To write news in its perfection requires such a combination of qualities, that a man completely fitted for the task is not always to be found.
--Samuel Johnson, The Idler
The Gannett company is a big name in American journalism. It owns a string of newspapers across the United States. In keeping with centuries of journalism tradition, it heavily covers crime news. But that's not to say the folks over at Gannett aren't wringing their hands about it.
Gannett's website includes an article entitled, "Is Crime Coverage Out of Balance?" It suggests a touchy-feely approach in newspaper crime coverage that would be more slanted toward the questions a social worker might ask about the crime and approach violence as a "public health problem."
This is, of course, ridiculous. Crime news is a raison d'etre. People like to read about it. Why not embrace your Muse?
In fact a lot of journalists are getting a kick out of the piece. The Jackson (Mississippi) Free Press posted this editorial, with some snickers perhaps; the comments point to an interesting rivalry between the Free Press and the Jackson (Mississippi) Clarion-Ledger, the "other" newspaper in Jackson, Mississippi, where reporter Jerry Mitchell is becoming, well, famous for his true crime reporting.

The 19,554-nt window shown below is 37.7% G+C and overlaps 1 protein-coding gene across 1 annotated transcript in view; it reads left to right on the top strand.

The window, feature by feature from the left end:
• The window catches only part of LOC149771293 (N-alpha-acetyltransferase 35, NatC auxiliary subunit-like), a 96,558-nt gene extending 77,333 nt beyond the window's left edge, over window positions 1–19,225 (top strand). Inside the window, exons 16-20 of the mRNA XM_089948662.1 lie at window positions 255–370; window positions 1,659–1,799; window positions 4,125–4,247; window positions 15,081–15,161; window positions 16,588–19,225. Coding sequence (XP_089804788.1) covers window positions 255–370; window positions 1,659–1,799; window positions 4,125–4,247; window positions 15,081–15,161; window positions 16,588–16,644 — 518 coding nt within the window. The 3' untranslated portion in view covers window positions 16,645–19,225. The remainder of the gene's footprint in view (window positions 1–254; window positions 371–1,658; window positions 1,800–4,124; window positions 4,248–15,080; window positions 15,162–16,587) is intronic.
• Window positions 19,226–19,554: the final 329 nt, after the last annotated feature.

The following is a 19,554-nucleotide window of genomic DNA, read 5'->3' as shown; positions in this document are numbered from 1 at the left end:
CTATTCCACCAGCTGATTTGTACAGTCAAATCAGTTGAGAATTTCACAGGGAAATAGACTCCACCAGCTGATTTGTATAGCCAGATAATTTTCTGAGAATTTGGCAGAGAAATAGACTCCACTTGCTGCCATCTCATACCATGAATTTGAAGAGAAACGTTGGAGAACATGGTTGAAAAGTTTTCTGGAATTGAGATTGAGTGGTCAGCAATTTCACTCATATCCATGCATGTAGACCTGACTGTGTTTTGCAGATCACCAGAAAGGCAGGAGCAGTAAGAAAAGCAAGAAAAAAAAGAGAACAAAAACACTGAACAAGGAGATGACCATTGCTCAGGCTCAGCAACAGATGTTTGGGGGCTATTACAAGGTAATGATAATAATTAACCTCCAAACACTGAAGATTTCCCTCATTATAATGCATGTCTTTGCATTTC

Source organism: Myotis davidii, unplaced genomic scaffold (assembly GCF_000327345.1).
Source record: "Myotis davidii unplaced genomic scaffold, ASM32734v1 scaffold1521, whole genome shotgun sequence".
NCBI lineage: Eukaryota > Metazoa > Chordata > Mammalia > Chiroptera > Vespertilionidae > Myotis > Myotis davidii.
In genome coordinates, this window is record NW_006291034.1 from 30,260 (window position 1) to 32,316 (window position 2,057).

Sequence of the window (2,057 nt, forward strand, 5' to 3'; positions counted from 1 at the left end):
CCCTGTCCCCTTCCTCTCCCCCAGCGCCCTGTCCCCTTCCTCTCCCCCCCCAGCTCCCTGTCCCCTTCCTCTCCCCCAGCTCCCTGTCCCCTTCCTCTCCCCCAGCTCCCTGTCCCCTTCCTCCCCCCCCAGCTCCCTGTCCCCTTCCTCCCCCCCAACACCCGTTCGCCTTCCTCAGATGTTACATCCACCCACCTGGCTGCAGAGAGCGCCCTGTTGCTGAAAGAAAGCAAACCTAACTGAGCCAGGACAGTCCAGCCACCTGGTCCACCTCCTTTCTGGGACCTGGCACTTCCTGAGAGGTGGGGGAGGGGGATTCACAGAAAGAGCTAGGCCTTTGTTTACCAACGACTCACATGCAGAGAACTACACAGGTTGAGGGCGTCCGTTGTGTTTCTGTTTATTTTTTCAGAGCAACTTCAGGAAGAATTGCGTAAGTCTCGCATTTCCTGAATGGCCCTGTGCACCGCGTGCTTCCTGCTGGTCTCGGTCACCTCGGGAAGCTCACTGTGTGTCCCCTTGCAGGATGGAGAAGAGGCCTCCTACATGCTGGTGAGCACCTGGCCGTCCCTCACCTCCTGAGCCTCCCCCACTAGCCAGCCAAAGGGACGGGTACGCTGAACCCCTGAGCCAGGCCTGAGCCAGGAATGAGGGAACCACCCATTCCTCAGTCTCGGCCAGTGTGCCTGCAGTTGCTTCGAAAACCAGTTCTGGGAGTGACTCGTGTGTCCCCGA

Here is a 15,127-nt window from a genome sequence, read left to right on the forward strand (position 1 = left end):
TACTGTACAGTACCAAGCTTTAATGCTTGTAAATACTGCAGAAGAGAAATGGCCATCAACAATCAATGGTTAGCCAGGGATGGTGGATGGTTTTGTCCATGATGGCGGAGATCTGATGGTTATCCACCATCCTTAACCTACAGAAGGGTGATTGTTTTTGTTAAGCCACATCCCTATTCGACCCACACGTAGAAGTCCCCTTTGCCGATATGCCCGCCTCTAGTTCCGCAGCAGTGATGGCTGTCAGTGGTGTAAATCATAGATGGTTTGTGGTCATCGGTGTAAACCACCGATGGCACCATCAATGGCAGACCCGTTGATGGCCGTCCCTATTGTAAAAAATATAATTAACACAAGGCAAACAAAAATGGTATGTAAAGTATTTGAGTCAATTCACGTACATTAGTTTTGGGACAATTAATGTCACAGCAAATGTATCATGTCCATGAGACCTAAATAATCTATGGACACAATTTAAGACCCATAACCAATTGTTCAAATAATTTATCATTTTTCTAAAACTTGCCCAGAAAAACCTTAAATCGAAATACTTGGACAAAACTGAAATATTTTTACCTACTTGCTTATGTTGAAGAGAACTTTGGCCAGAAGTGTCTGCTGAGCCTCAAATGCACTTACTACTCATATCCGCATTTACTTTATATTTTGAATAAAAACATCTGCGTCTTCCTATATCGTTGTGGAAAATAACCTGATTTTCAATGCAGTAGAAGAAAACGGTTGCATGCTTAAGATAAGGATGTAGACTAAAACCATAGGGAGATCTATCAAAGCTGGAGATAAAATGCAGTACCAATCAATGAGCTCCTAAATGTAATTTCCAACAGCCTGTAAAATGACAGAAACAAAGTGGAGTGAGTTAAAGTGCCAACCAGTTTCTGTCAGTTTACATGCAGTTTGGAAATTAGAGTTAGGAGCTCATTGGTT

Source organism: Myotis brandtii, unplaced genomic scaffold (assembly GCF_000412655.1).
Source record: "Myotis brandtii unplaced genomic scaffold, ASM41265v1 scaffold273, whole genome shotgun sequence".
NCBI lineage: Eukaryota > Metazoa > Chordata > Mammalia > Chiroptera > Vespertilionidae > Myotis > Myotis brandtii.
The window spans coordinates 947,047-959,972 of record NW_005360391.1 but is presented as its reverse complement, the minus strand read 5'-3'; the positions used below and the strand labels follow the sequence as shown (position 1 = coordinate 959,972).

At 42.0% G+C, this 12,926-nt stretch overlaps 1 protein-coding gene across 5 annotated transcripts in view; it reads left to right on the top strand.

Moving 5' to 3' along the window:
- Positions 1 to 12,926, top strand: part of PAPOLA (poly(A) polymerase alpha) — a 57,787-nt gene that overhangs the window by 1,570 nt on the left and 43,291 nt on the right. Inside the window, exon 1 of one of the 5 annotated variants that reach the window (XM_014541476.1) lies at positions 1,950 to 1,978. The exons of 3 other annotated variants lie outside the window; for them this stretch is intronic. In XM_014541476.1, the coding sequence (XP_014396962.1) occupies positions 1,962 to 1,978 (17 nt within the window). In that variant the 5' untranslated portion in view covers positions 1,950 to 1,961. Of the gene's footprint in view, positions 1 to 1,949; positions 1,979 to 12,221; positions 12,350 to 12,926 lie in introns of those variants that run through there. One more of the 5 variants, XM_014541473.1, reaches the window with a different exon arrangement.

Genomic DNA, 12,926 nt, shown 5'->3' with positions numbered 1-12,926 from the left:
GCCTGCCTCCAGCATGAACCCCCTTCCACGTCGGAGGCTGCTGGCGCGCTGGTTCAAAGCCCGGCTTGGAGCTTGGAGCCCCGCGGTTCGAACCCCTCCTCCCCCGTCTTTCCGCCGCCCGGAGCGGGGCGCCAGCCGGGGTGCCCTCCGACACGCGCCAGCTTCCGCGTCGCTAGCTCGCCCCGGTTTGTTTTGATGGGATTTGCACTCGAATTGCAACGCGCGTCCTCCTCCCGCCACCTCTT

Which is -- here's the circle closing -- owned by Gannett.
Th' newspaper does ivrything f'r us. It runs th' polis foorce an' th' banks, commands th' milishy, controls th' ligislachure, baptizes th' young, marries th' foolish, comforts th' afflicted, afflicts th' comfortable, buries th' dead an' roasts thim aftherward.
--Finley Peter Dunne as “Mr. Dooley”